Indian Script Input System
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Usage and FAQ
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Download ISIS for Linux
International rendering engines on Linux are yet to be standardised. Despite certain limitations, the Pango renderer, which is used by the GNOME suite of applications and some others, has the best Indic rendering support so far. ISIS will operate correctly and run as a tray applet only in a GNOME desktop environment on a GNU/Linux operating system. At present it works only in applications using Pango, e.g., Gedit, Nautilus, etc.

ISIS for Linux consists of
  • A development library (libisis)
  • A GNOME panel applet
Note: both of the above are required and included in the all-in-one (binary). However, if you choose to download the Gnome applet (source) then you must also download the libisis (binary).

So far, the following scripts are supported by ISIS for Linux: Bangla, Devanagari, Gujarati, Kannada, Oriya, Tamil and Telugu

Operating System All-in-one (binary) libisis (binary) GNOME applet (source)
RedHat Linux 8 download download download
RedHat Linux 9 download
Fedora Core 2 download download download
Fedora Core 3 download
Mandrake Linux download download download
Suse Linux Purnendu's installation notes
Debian The Red Hat versions have been found to work in Debian
Broken/damaged link? report here

Download Unicode fonts
You can download Indic Unicode fonts for free from the links below. It is recommended that you download the entire font package from here. To install fonts, run the shell script supplied in the package

Download individual fonts (do this only if you know how to install fonts under Linux)
Bangla (Bangla)   UniBangla (Bangla)   Sanskrit2003 (Devanagari)   Padmaa (Gujarati)   Sampige (Kannada)   Utkal (Oriya)   RRJana (Tamil)   Pothana (Telugu)

Install ISIS for Linux
  1. Installation of the development library
    • Just unpack the files (using the command tar -zxvf <filename>.tar.gz where <filename> is the name of your file)
    • Run the shell script
  2. Installation of the GNOME panel applet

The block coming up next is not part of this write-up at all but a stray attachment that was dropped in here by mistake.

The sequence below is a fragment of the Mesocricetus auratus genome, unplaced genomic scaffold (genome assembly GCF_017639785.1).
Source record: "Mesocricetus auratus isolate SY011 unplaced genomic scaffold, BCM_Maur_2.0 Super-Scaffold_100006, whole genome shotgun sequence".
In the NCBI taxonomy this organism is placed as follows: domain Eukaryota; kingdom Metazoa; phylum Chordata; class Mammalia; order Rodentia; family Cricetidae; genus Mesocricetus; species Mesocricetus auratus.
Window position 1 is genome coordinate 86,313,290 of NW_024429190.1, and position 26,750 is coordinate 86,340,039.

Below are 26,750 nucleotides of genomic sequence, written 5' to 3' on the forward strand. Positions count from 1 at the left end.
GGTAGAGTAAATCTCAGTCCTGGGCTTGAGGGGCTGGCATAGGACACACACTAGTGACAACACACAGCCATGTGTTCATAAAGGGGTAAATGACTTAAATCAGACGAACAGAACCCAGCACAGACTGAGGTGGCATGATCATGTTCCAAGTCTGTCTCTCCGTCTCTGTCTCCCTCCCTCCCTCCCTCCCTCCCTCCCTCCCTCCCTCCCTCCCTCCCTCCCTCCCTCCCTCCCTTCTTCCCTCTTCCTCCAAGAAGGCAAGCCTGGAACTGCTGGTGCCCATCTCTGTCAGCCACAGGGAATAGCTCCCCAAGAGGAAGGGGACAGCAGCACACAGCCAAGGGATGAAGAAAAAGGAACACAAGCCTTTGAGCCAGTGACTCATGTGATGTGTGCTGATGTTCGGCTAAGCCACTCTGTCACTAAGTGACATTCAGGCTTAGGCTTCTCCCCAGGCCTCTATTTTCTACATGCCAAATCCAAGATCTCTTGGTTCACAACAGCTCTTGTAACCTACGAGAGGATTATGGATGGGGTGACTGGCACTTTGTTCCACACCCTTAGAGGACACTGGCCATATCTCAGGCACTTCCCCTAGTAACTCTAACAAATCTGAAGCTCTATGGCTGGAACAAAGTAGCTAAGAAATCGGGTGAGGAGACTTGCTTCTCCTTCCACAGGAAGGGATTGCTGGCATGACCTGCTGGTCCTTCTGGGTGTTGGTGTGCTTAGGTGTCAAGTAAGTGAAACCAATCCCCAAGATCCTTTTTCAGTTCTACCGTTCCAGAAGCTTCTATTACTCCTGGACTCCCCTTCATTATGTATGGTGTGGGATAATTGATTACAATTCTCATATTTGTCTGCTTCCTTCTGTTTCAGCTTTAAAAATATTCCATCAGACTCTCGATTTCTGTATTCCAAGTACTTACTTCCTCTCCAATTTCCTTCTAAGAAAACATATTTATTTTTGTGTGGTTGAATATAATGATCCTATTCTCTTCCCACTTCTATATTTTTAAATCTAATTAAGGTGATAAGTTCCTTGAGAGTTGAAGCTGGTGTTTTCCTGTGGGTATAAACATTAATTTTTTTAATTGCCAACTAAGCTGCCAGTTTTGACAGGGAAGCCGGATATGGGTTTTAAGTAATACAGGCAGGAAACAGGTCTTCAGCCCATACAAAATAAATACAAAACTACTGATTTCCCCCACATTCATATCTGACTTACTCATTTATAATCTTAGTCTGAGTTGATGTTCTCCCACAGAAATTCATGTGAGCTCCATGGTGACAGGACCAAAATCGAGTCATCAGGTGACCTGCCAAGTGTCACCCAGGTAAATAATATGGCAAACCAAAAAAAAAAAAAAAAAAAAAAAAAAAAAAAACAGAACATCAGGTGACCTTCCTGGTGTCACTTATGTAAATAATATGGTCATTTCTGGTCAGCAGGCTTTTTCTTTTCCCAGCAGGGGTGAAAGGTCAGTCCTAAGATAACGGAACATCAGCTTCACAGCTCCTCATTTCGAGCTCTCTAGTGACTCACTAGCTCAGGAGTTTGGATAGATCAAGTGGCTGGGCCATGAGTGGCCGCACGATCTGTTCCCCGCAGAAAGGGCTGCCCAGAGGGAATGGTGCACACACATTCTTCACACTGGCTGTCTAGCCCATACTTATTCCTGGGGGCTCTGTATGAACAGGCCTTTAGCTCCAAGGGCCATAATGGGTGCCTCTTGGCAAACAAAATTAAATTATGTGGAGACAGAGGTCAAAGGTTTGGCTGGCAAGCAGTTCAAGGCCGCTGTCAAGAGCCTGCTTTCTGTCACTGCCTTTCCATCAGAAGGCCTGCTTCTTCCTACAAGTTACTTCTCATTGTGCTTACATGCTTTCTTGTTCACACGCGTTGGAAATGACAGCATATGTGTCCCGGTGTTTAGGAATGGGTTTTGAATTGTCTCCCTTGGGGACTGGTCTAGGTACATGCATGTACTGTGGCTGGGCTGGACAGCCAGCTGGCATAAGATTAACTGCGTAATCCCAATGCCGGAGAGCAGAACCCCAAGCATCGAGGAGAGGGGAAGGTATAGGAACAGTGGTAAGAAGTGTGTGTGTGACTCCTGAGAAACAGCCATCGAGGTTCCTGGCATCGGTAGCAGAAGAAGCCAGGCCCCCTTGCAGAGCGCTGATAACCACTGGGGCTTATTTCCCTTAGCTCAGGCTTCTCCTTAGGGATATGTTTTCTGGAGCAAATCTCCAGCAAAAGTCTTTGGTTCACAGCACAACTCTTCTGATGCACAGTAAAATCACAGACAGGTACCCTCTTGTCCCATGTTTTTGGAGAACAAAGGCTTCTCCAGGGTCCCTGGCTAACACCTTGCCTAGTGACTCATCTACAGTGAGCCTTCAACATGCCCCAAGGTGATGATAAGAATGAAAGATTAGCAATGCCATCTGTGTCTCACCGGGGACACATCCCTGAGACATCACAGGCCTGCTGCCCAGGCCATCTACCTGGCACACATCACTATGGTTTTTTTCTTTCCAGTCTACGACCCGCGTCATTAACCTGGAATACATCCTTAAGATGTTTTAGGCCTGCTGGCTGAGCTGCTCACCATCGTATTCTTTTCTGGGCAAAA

• Unpack the files (using the command tar -zxvf <filename>.tar.gz where <filename> is the name of your file)
    • Read the INSTALL file for further directions
  3. Using the panel applet
    Just right click anywhere on your GNOME panel, and from the menu 'Add to Panel', find the menu 'Utilities' and from that select 'ISIS'. That's all. ISIS will sit on your GNOME panel. To select any script, left-click on the ISIS icon and choose. Whenever you feel you need to revert back to your system's default keyboard, select 'system default'.

Installing fonts under Linux

The X Window system detects any fonts placed in any of its font directories automatically. To find out the list of font directories on your system, run chkfontpath. Then just copy your font file to any of those directories and wait for about 30 seconds. Nothing else needs to be done. Sometimes you may need to run ttmkfdir > fonts.dir in the directory to which you have copied the font file.
To keep your fonts organised, they are usually kept in separate folders based on their type or extension. True Type fonts are typically kept in a directory called TTF ot TrueType. But it is perfectly okay to keep your fonts in any font directory.
To add a new directory <dir-name> to the list of font directories, run chkfontpath -a <dir-name>

Limitations and dependencies

  • ISIS for Linux at present only supports the XFree86 us keyboard layout.
  • Dependencies are:
    1. POSIX threads library
    2. libpanelapplet library (for the applet)

Report bugs here.
Unicode fonts used in this site appear correctly only on Windows 2000 or XP and in Internet Explorer 6. Other browsers have not been tested.